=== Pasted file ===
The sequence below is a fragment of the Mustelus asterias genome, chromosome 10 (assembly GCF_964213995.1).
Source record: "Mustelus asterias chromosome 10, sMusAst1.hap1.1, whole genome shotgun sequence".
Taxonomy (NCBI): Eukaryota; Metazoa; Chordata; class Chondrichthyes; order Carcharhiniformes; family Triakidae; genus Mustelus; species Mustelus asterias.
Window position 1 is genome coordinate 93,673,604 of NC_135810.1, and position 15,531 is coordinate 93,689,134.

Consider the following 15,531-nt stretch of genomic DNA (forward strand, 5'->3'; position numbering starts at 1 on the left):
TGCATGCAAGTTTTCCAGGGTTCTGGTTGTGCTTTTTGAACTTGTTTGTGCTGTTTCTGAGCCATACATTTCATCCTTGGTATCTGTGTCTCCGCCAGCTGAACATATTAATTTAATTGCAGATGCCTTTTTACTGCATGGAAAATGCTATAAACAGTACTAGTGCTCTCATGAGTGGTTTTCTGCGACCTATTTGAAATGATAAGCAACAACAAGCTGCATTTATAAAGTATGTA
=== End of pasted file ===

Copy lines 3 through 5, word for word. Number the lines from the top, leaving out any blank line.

Taxonomy (NCBI): Eukaryota; Metazoa; Chordata; class Chondrichthyes; order Carcharhiniformes; family Triakidae; genus Mustelus; species Mustelus asterias.
Window position 1 is genome coordinate 93,673,604 of NC_135810.1, and position 15,531 is coordinate 93,689,134.

Consider the following 15,531-nt stretch of genomic DNA (forward strand, 5'->3'; position numbering starts at 1 on the left):